Fake and Fabulous: Why We Love Costume Jewelry

Few know that throughout the 20th century, many fine jewelry designers turned to costume because it gave them license to experiment.

They would typically work with lesser quality metals (read: not gold or silver) and use predominantly fake gemstones resulting in bold and sometimes theatrical pieces that most women could purchase with little to no thought regarding price.

Coco Chanel was the first to fashion costume jewelry using real and artificial gems. Working closely with Maison Gripoix, she designed pieces that broke the rules for so-called “high” jewelry.

The trend in costume jewelry actually has its beginnings in the 17th and 18th century when diamonds were at a premium. Artificial diamonds or “paste” gems were developed and were so convincing, that even the wealthy would wear them. Most famously, the French firm of Gripoix invented new methods of rendering molten glass into replicas of gems and pearls that were so fanciful, they became celebrated for their remarkable beauty.

But the person who really changed the perception of costume jewelry was Coco Chanel, who in the 1920’s, created bold signature pieces that took high society by storm.Wearing costume felt outrageous and irreverent, and pairing it with real, high jewelry was the ultimate in chic.

Metropolitan Museum of Art

Elsa Schiaparelli was decidedly different in her taste for jewelry, and leaned on her surrealist friends for bizarre and even shocking designs.

Working with Gripoix, Chanel mixed semi-precious, precious, and paste gems together, breaking all the rules of traditional jewelry design. Elsa Schiaparelli followed suit, but her designs reflected the people who surrounded her: Salvador Dali and Jean Cocteau, the surrealists and avant-garde whom she admired for their modernism. Today, Schiaparelli pieces can command exceptionally high prices at auction.

Some of the best costume jewelry came from the United States by makers such as Trifari, Napier, and Boucher.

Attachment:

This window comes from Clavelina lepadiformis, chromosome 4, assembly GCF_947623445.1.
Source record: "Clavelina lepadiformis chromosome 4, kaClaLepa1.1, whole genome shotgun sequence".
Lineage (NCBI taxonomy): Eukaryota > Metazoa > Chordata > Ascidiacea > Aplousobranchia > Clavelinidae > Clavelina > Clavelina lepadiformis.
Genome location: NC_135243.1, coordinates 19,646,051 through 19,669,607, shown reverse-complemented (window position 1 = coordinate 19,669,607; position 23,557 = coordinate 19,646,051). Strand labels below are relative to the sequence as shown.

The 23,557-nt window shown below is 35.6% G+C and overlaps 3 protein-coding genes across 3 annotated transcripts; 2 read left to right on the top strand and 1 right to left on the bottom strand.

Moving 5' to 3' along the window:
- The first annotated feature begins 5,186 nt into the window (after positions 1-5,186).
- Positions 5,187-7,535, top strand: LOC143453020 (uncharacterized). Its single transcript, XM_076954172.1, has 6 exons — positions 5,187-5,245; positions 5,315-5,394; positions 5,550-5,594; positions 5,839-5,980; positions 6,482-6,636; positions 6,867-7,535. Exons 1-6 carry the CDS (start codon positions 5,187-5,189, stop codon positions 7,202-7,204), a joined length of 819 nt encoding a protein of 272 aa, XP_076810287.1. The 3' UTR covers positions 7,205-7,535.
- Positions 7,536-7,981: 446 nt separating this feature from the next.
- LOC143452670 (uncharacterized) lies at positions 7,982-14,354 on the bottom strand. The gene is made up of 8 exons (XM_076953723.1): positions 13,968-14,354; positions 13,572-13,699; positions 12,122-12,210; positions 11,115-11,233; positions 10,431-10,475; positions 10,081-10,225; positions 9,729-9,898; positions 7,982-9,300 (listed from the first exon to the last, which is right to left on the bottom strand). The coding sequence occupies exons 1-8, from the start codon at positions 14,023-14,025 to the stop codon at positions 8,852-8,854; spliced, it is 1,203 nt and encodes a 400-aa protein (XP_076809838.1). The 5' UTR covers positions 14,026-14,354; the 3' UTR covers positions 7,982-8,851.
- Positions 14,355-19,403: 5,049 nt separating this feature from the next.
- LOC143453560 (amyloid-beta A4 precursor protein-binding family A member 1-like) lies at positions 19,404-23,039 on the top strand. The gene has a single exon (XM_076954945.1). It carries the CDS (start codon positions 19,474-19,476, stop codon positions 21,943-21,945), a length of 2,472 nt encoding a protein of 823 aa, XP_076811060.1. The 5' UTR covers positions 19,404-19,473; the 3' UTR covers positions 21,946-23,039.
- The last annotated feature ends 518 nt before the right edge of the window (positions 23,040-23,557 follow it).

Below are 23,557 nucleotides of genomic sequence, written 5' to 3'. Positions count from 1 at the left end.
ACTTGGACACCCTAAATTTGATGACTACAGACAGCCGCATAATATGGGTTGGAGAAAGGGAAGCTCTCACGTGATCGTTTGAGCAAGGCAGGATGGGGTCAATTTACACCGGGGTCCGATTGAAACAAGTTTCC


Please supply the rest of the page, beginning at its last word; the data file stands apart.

Many of Trifari’s most famous pieces were designed by Alfred Philippe, who first worked for Van Cleef and Arpels. He became enamored with the ability to create dozens of different designs at a fraction of the price it cost to make a single piece for VCA.

At top,  a gold-plated, rhinestone, and paste Emerald necklace by Alfred Philippe for Trifari, circa 1940. Below, An enamel and paste necklace by Marcel Boucher.

Marcel Boucher began his career at Cartier in Paris and later in New York, before launching his own eponymously-
named company selling high quality costume jewelry. Both designers experimented with the metals they used, using chrome or silver plating. Many of their best pieces are plated in real gold, giving them a lasting brilliance compared with ordinary costume.

In the 1940’s, Hollywood studios called on Trifari and Boucher to create bespoke pieces for the movies, but a man known as Joseff of Hollywood was king of that domaine, designing pieces for some of the most iconic films in cinema history.

Elizabeth Taylor with a demi-parure by Joseff of Hollywood, for the film, “Cleopatra.”

Stars like Joan Crawford, Grace Kelly, and Elizabeth Taylor were so impressed with his pieces that they would often end up wearing the jewelry off the studio lot. Taylor, however, would replace the fake gems with real ones because, well, she was Elizabeth Taylor.